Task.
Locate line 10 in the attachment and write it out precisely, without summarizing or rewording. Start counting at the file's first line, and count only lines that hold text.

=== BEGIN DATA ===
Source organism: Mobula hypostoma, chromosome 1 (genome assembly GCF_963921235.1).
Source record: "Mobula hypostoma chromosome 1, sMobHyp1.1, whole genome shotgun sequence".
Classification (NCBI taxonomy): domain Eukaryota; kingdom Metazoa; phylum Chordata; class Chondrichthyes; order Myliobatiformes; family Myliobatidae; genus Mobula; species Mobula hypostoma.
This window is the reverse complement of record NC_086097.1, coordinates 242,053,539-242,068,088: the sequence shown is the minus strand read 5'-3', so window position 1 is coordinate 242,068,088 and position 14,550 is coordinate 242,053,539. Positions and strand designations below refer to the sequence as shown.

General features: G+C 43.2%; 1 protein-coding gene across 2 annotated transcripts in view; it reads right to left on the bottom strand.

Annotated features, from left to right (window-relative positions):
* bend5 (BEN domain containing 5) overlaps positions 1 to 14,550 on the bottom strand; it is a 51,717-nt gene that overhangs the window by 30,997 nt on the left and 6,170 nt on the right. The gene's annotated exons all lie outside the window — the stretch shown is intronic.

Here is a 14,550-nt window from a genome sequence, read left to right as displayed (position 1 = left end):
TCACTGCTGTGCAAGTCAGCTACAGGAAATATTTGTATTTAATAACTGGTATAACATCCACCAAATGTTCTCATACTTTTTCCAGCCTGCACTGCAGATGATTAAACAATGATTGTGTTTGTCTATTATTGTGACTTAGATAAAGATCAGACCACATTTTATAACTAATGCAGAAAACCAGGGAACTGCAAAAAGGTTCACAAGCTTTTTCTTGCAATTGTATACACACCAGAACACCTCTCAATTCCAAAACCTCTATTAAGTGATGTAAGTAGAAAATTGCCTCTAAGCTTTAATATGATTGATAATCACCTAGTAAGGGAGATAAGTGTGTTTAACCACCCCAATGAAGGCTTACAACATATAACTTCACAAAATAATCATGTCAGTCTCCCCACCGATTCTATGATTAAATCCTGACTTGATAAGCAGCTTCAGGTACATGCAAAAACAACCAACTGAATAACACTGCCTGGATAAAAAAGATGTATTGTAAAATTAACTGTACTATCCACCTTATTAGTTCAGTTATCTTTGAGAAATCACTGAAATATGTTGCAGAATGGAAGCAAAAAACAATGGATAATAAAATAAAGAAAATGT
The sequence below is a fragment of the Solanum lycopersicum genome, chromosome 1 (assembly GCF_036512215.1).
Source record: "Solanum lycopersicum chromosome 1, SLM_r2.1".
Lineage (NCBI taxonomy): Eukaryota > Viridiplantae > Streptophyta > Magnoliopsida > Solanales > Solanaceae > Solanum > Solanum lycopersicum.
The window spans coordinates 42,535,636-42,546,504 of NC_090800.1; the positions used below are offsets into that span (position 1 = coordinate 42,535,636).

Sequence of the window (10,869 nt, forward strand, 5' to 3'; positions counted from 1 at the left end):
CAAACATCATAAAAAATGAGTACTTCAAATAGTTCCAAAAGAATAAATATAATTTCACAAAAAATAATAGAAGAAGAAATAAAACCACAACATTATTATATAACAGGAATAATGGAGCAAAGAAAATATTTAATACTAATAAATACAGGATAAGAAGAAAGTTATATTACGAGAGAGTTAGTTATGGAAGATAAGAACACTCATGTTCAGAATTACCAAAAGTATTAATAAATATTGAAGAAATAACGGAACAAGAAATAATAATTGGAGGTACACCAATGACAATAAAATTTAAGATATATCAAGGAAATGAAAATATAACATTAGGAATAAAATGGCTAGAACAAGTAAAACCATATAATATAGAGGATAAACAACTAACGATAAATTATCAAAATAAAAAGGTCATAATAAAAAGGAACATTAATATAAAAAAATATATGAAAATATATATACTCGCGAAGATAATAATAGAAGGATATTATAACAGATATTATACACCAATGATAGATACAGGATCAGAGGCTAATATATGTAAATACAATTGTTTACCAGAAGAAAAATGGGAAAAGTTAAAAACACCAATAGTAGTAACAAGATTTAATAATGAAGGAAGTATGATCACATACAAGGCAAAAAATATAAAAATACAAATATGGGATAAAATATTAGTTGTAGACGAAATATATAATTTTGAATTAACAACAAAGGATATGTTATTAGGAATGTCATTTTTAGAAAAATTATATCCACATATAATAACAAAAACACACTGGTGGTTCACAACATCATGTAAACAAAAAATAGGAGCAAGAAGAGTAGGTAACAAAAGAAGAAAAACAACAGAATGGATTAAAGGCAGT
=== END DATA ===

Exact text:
The sequence below is a fragment of the Solanum lycopersicum genome, chromosome 1 (assembly GCF_036512215.1).